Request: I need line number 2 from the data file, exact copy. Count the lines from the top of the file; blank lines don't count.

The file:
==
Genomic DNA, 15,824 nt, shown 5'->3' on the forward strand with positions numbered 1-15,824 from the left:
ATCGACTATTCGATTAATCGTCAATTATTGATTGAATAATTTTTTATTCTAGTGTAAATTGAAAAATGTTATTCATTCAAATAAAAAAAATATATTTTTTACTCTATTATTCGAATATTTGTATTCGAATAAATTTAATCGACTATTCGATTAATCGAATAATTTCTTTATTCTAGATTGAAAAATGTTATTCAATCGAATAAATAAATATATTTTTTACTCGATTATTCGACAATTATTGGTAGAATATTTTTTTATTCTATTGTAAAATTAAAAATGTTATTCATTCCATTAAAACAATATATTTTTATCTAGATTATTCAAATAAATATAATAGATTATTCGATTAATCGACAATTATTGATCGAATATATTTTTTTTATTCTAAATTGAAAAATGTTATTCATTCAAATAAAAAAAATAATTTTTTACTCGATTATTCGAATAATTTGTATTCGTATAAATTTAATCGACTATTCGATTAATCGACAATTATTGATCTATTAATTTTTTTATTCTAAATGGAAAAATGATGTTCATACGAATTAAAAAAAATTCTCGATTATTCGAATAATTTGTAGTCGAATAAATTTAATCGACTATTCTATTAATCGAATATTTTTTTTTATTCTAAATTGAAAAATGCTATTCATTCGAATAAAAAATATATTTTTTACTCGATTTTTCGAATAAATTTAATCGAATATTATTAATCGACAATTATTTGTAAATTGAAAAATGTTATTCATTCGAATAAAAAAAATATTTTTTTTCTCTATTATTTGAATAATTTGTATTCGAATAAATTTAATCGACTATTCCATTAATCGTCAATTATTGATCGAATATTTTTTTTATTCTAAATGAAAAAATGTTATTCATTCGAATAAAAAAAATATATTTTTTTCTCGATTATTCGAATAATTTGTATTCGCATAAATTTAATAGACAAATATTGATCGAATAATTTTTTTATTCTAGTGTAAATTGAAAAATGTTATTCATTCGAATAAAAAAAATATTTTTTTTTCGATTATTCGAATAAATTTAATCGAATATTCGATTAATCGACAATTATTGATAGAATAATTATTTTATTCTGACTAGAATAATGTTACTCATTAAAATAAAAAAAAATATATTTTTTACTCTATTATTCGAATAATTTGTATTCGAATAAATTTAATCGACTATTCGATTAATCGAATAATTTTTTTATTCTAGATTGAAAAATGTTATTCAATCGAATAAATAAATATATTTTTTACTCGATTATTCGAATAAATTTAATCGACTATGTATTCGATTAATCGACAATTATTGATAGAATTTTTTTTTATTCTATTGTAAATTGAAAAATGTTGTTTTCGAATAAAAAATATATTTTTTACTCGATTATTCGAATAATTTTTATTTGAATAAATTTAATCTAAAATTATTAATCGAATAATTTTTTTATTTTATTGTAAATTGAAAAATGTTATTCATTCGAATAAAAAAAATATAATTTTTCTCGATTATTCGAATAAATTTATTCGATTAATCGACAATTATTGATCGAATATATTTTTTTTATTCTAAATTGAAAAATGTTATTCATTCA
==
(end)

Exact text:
ATCGACTATTCGATTAATCGTCAATTATTGATTGAATAATTTTTTATTCTAGTGTAAATTGAAAAATGTTATTCATTCAAATAAAAAAAATATATTTTTTACTCTATTATTCGAATATTTGTATTCGAATAAATTTAATCGACTATTCGATTAATCGAATAATTTCTTTATTCTAGATTGAAAAATGTTATTCAATCGAATAAATAAATATATTTTTTACTCGATTATTCGACAATTATTGGTAGAATATTTTTTTATTCTATTGTAAAATTAAAAATGTTATTCATTCCATTAAAACAATATATTTTTATCTAGATTATTCAAATAAATATAATAGATTATTCGATTAATCGACAATTATTGATCGAATATATTTTTTTTATTCTAAATTGAAAAATGTTATTCATTCAAATAAAAAAAATAATTTTTTACTCGATTATTCGAATAATTTGTATTCGTATAAATTTAATCGACTATTCGATTAATCGACAATTATTGATCTATTAATTTTTTTATTCTAAATGGAAAAATGATGTTCATACGAATTAAAAAAAATTCTCGATTATTCGAATAATTTGTAGTCGAATAAATTTAATCGACTATTCTATTAATCGAATATTTTTTTTTATTCTAAATTGAAAAATGCTATTCATTCGAATAAAAAATATATTTTTTACTCGATTTTTCGAATAAATTTAATCGAATATTATTAATCGACAATTATTTGTAAATTGAAAAATGTTATTCATTCGAATAAAAAAAATATTTTTTTTCTCTATTATTTGAATAATTTGTATTCGAATAAATTTAATCGACTATTCCATTAATCGTCAATTATTGATCGAATATTTTTTTTATTCTAAATGAAAAAATGTTATTCATTCGAATAAAAAAAATATATTTTTTTCTCGATTATTCGAATAATTTGTATTCGCATAAATTTAATAGACAAATATTGATCGAATAATTTTTTTATTCTAGTGTAAATTGAAAAATGTTATTCATTCGAATAAAAAAAATATTTTTTTTTCGATTATTCGAATAAATTTAATCGAATATTCGATTAATCGACAATTATTGATAGAATAATTATTTTATTCTGACTAGAATAATGTTACTCATTAAAATAAAAAAAAATATATTTTTTACTCTATTATTCGAATAATTTGTATTCGAATAAATTTAATCGACTATTCGATTAATCGAATAATTTTTTTATTCTAGATTGAAAAATGTTATTCAATCGAATAAATAAATATATTTTTTACTCGATTATTCGAATAAATTTAATCGACTATGTATTCGATTAATCGACAATTATTGATAGAATTTTTTTTTATTCTATTGTAAATTGAAAAATGTTGTTTTCGAATAAAAAATATATTTTTTACTCGATTATTCGAATAATTTTTATTTGAATAAATTTAATCTAAAATTATTAATCGAATAATTTTTTTATTTTATTGTAAATTGAAAAATGTTATTCATTCGAATAAAAAAAATATAATTTTTCTCGATTATTCGAATAAATTTATTCGATTAATCGACAATTATTGATCGAATATATTTTTTTTATTCTAAATTGAAAAATGTTATTCATTCA